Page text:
Volunteering in COVID19
When it was announced that New Zealand was going into Lockdown and people were busy preparing for an uncertain time, Sue and Steve Evett headed straight for the Gisborne Volunteer Centre. They were concerned about how the pandemic might affect the aged, disabled and vulnerable within the Tairãwhiti community and their first thought was— how can we help? At the time organisations were busy trying to interpret the restrictions at each level and whether volunteers could volunteer safely. For a period of time, possibly for the first time since they arrived in New Zealand from the United Kingdom, Sue and Steve found themselves ‘on leave’ from their normal routine of working as self-confessed professional volunteers.
Almost as soon as they arrived in New Zealand, a place they both refer to as paradise, they quickly became involved in a number of community groups as well as making themselves available for community events. This often meant that one or both of them were contributing in some way, every day of the week. They found that Lockdown was an unusual but lovely little break, shadowed only by their concern for family back in the UK and the situation unfolding there. Both Sue and Steve are incredibly grateful for the political leadership and management of the pandemic they experienced here in New Zealand, within the community that they both love and contribute to every day.
Steve who is usually involved in the Tairāwhiti Menzshed and The Coffin Club found that he was so used to being out and about and busy it was an adjustment to have some free time. Their days didn’t have the usual structure that such a busy volunteering schedule brings and he found it disconcerting to have no reason to get up, and no real sense of purpose. The couple both find volunteering a way of giving back to the community that is meaningful and missed their usual social contact, especially chatting with colleagues and making new friends. Sue’s normal volunteering roles include working in the Hospice Shop and visiting an elderly woman living on her own. Sue really missed this contact and was concerned for people feeling isolated during Lockdown. Fortunately, Sue was able to pick up a new volunteering role for Member of Parliament Kiri Allan, ringing local constituents and checking in to see how they were faring during the pandemic. Sue was humbled by how appreciative people were of the phone calls and was glad she was able to reach out and connect during a time when many people felt fearful and isolated.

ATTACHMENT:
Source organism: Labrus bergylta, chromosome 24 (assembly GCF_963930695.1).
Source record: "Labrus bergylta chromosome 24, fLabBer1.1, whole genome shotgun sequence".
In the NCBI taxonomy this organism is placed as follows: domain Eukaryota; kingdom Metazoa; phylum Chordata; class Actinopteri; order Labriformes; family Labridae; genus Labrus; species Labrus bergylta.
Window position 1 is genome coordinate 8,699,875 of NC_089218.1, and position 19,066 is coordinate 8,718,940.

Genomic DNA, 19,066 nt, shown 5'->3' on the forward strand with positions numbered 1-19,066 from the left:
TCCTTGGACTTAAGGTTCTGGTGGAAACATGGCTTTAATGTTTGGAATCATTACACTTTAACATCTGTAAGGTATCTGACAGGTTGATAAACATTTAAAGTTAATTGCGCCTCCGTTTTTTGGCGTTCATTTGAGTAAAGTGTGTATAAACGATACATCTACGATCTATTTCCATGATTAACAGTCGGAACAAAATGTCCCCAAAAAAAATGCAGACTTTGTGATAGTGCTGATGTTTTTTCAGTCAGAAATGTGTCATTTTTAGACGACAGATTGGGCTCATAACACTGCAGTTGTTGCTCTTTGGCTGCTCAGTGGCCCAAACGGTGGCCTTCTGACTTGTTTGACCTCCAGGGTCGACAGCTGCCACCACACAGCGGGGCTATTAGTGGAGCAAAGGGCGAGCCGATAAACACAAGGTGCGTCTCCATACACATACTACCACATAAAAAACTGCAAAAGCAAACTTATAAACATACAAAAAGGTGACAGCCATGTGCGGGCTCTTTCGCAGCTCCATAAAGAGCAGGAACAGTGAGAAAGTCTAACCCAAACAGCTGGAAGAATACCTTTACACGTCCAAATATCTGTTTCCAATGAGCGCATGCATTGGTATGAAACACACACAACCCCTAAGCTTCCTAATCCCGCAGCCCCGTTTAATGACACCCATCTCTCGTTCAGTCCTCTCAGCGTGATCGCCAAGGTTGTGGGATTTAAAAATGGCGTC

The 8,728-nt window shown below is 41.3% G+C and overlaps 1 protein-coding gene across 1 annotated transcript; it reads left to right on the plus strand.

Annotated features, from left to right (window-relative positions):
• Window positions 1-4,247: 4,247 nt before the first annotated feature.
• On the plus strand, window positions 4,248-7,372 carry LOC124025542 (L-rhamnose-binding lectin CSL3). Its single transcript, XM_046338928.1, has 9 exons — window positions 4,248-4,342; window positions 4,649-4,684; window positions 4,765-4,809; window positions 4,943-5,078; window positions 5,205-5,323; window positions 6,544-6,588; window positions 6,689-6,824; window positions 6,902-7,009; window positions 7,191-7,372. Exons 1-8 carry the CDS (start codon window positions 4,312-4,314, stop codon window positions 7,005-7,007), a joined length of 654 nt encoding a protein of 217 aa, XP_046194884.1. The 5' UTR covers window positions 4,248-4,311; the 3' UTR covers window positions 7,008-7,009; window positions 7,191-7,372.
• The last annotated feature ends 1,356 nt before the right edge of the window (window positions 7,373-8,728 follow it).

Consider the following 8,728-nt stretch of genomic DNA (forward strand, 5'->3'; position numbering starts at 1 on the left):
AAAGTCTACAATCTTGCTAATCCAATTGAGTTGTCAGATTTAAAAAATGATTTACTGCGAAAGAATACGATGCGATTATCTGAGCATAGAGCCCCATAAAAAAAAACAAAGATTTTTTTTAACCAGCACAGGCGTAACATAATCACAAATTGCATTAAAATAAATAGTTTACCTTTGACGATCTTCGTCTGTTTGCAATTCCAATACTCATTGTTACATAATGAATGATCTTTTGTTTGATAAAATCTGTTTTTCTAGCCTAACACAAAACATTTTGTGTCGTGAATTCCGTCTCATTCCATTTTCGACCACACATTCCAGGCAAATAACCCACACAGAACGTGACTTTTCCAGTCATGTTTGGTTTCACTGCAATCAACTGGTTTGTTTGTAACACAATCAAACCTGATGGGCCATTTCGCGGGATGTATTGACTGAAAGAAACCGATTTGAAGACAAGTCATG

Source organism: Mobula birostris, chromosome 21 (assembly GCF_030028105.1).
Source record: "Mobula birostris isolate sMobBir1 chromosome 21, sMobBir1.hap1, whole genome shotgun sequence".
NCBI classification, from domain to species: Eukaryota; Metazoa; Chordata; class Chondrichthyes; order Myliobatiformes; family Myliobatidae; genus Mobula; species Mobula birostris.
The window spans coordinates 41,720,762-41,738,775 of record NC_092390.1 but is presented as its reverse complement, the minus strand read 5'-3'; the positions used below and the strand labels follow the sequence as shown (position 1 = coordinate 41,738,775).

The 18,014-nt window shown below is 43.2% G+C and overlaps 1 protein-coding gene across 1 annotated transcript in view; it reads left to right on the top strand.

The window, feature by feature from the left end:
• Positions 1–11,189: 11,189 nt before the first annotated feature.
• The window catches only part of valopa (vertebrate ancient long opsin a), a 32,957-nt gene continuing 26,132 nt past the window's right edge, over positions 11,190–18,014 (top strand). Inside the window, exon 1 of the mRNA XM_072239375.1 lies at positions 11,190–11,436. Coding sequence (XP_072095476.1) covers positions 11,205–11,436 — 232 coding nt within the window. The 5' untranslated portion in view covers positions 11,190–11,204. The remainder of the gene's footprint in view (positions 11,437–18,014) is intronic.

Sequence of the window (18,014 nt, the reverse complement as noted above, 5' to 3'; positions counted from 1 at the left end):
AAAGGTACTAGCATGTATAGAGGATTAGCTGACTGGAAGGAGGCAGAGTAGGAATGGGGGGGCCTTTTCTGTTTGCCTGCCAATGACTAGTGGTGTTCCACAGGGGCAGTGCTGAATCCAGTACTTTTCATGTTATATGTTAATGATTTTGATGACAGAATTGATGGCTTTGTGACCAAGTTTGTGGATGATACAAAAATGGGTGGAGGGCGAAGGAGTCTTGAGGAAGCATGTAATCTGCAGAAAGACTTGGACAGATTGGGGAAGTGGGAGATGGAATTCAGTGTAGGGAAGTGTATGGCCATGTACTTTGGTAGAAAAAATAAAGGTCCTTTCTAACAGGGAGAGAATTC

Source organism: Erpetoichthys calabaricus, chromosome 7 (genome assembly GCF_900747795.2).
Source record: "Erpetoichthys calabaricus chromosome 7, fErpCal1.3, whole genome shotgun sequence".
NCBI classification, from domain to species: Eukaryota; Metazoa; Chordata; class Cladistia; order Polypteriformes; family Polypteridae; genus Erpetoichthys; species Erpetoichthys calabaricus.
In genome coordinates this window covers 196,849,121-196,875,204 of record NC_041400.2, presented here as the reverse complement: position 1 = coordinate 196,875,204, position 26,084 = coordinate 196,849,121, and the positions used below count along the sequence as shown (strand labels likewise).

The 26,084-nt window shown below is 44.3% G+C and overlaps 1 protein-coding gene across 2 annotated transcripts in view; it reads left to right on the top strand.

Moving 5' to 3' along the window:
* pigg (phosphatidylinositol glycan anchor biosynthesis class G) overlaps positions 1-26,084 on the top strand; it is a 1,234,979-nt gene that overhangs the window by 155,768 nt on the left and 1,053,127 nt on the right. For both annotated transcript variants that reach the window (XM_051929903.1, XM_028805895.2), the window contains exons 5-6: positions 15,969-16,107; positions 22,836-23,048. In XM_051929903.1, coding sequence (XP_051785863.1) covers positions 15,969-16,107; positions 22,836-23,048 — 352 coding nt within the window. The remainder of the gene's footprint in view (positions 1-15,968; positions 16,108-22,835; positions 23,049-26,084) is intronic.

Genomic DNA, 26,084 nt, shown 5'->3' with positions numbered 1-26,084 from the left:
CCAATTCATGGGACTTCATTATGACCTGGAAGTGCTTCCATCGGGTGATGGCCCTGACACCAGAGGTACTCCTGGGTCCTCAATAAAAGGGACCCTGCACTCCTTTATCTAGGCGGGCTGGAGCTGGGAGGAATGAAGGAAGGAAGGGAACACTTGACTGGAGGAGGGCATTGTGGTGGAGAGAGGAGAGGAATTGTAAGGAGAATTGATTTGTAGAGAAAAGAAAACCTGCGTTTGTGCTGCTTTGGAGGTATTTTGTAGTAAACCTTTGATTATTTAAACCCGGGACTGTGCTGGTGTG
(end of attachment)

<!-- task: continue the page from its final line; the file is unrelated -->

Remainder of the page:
As restrictions have eased the Evett’s have gradually increased their volunteering involvements. You can tell by the way this couple speak about their volunteering that it is an essential and rewarding element of their lives. They are proud of the work that they do but most of all they are grateful that they are in a position to give back to the community and the country that they refer to as “the most beautiful place on earth.”
“We are ever so grateful to be here,” they say but it may be the people within Tairāwhiti who are lucky to have them and who are ever so grateful for the very special skills and aroha that they bring to our community every day.